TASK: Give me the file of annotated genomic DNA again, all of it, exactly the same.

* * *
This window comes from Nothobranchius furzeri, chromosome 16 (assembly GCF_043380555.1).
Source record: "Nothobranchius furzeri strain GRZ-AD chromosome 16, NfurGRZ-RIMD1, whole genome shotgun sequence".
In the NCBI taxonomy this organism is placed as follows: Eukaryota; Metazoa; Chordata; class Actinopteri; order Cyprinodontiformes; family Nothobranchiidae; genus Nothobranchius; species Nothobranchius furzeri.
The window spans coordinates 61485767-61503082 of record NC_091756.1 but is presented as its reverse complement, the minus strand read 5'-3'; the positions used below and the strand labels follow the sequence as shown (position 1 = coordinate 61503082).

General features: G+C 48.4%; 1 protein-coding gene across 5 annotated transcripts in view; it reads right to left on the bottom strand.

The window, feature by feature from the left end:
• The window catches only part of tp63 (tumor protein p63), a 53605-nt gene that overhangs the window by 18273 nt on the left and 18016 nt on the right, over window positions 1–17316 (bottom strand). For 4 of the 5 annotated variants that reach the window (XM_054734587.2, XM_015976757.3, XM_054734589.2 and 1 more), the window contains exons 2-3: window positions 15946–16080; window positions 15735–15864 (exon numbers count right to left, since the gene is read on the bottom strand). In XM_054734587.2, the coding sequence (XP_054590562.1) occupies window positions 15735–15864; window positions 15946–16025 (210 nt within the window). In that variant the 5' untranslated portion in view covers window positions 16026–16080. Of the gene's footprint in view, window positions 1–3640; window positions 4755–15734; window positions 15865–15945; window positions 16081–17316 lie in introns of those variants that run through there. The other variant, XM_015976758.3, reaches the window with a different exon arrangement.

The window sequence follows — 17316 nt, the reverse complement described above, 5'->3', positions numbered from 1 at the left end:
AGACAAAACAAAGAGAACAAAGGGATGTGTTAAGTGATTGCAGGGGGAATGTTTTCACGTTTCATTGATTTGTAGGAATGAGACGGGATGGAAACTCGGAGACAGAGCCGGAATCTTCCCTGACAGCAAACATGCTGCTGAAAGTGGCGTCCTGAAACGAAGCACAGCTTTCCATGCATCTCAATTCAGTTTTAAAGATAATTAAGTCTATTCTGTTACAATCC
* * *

This window comes from Nothobranchius furzeri, chromosome 16 (assembly GCF_043380555.1).
Source record: "Nothobranchius furzeri strain GRZ-AD chromosome 16, NfurGRZ-RIMD1, whole genome shotgun sequence".
In the NCBI taxonomy this organism is placed as follows: Eukaryota; Metazoa; Chordata; class Actinopteri; order Cyprinodontiformes; family Nothobranchiidae; genus Nothobranchius; species Nothobranchius furzeri.
The window spans coordinates 61485767-61503082 of record NC_091756.1 but is presented as its reverse complement, the minus strand read 5'-3'; the positions used below and the strand labels follow the sequence as shown (position 1 = coordinate 61503082).

General features: G+C 48.4%; 1 protein-coding gene across 5 annotated transcripts in view; it reads right to left on the bottom strand.

The window, feature by feature from the left end:
• The window catches only part of tp63 (tumor protein p63), a 53605-nt gene that overhangs the window by 18273 nt on the left and 18016 nt on the right, over window positions 1–17316 (bottom strand). For 4 of the 5 annotated variants that reach the window (XM_054734587.2, XM_015976757.3, XM_054734589.2 and 1 more), the window contains exons 2-3: window positions 15946–16080; window positions 15735–15864 (exon numbers count right to left, since the gene is read on the bottom strand). In XM_054734587.2, the coding sequence (XP_054590562.1) occupies window positions 15735–15864; window positions 15946–16025 (210 nt within the window). In that variant the 5' untranslated portion in view covers window positions 16026–16080. Of the gene's footprint in view, window positions 1–3640; window positions 4755–15734; window positions 15865–15945; window positions 16081–17316 lie in introns of those variants that run through there. The other variant, XM_015976758.3, reaches the window with a different exon arrangement.

The window sequence follows — 17316 nt, the reverse complement described above, 5'->3', positions numbered from 1 at the left end:
AGACAAAACAAAGAGAACAAAGGGATGTGTTAAGTGATTGCAGGGGGAATGTTTTCACGTTTCATTGATTTGTAGGAATGAGACGGGATGGAAACTCGGAGACAGAGCCGGAATCTTCCCTGACAGCAAACATGCTGCTGAAAGTGGCGTCCTGAAACGAAGCACAGCTTTCCATGCATCTCAATTCAGTTTTAAAGATAATTAAGTCTATTCTGTTACAATCC